Dwarf spheroidal galaxy
A dwarf spheroidal galaxy is a term in astronomy applied to small, low-luminosity galaxies with little dust and an older stellar population. They are found in the Local Group as companions to the Milky Way and to systems that are companions to the Andromeda Galaxy. While similar to dwarf elliptical galaxies in appearance and properties such as little to no gas or dust or recent star formation, they are spheroidal in shape and have lower luminosity. Despite the radii of dSphs being much larger than those of globular clusters, they are much more difficult to find due to their low luminosities and surface brightnesses. Dwarf spheroidal galaxies have a large range of luminosities, known dwarf spheroidal galaxies span several orders of magnitude of luminosity, their luminosities are so low that Ursa Minor and Draco, the known dwarf spheroidal galaxies with the lowest luminosities, have mass-to-light ratios greater than that of the Milky Way. Dwarf spheroidals have little to no gas with no obvious signs of recent star formation.
When it comes to the Local Group, dSphs are found near the Milky Way and M31. The first dwarf spheroidal galaxies discovered were Sculptor and Fornax in 1938; the Sloan Digital Sky Survey has resulted in the discovery of 11 more dSph galaxies as of 2007 By 2015, many more ultra-faint dSphs were discovered, all satellites of the Milky Way. Nine new dSphs were discovered in the Dark Energy Survey in 2015; each dSph is named after constellations they are discovered in, such as the Sagittarius dwarf spheroidal galaxy, all of which consist of stars much older than 1-2 Gyr that formed over the span of many gigayears. For example, 98% of the stars in the Carina dwarf spheroidal galaxy are older than 2 Gyr, formed over the course of three bursts around 3, 7, 13 Gyr ago; the stars in Carina have been found to be metal-poor. This is unlike star clusters because, while star clusters have stars which formed more or less the same time, dwarf spheroidal galaxies experience multiple bursts of star formation.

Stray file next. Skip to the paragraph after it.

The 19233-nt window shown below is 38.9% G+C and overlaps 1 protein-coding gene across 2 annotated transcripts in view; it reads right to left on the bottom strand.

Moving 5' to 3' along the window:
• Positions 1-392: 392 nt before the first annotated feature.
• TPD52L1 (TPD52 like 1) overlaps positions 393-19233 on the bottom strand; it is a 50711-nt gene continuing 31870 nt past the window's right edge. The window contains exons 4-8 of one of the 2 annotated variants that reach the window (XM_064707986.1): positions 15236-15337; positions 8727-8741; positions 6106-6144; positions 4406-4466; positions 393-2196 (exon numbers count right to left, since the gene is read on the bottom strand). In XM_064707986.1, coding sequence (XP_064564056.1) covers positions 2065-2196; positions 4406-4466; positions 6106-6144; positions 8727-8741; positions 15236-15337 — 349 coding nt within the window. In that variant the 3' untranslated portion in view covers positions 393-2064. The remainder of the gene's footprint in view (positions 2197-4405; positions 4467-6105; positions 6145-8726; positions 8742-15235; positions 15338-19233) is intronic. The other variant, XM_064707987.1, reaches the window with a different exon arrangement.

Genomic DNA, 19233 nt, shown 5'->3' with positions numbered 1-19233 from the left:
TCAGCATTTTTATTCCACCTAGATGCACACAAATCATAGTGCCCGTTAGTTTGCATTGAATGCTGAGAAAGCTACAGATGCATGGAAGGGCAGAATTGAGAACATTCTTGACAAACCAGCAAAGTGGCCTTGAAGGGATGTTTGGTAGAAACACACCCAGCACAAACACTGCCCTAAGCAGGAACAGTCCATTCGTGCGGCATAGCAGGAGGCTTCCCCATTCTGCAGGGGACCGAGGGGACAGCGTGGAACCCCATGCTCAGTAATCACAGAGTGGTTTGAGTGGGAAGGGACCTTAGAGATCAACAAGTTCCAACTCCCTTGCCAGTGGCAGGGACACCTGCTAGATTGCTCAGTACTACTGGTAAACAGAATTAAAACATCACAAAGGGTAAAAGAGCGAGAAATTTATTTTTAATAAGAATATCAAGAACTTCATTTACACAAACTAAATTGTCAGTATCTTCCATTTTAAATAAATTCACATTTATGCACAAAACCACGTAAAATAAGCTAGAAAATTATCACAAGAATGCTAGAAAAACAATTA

Because of the faintness of the lowest-luminosity dwarf spheroidal galaxies and the nature of the stars contained within them, some astronomers suggest that dwarf spheroidal galaxies and globular clusters may not be separate and distinct types of objects. Other recent studies, have found a distinction in that the total amount of mass inferred from the motions of stars in dwarf spheroidals is many times that which can be accounted for by the mass of the stars themselves. Studies reveal that dwarf spheroidal galaxies have a dynamical mass of around 10 7 solar masses, large despite the low luminosity of dSph galaxies. Although at fainter luminosities of dwarf spheroidal galaxies, it is not universally agreed upon how to differentiate between a dwarf spheroidal galaxy and a star cluster. In the current predominantly accepted Lambda cold dark matter cosmological model, the presence of dark matter is cited as a reason to classify dwarf spheroidal galaxies as a different class of object from globular clusters, which show little to no signs of dark matter.
Because of the large amounts of dark matter in dwarf spheroidal galaxies, they may deserve the title "most dark matter-dominated galaxies."Further evidence of the prevalence of dark matter in dSphs includes the case of Fornax dwarf spheroidal galaxy, which can be assumed to be in dynamic equilibrium to estimate mass and amount of dark matter, since the gravitational effects of the Milky Way are small. Unlike the Fornax galaxy, there is evidence that the UMa2, a dwarf spheroidal galaxy in the Ursa Major constellation, experiences strong tidal disturbances from the Milky Way. A topic of research is how much the internal dynamics of dwarf spheroidal galaxies are affected by the gravitational tidal dynamics of the galaxy they are orbiting. In other words, dwarf spheroidal galaxies could be prevented from achieving equilibrium due to the gravitational field of the Milky Way or other galaxy that they orbit. For example, the Sextans dwarf spheroidal galaxy has a velocity dispersion of 7.9±1.3 km/s, a velocity dispersion that could not be explained by its stellar mass according to the Virial Theorem.
Similar to Sextans, previous studies of Hercules dwarf spheroidal galaxy reveal that its orbital path does not correspond to the mass contained in Hercules. Furthermore, there is evidence that the UMa2, a dwarf spheroidal galaxy in the Ursa Major constellation, experiences strong tidal disturbances from the Milky Way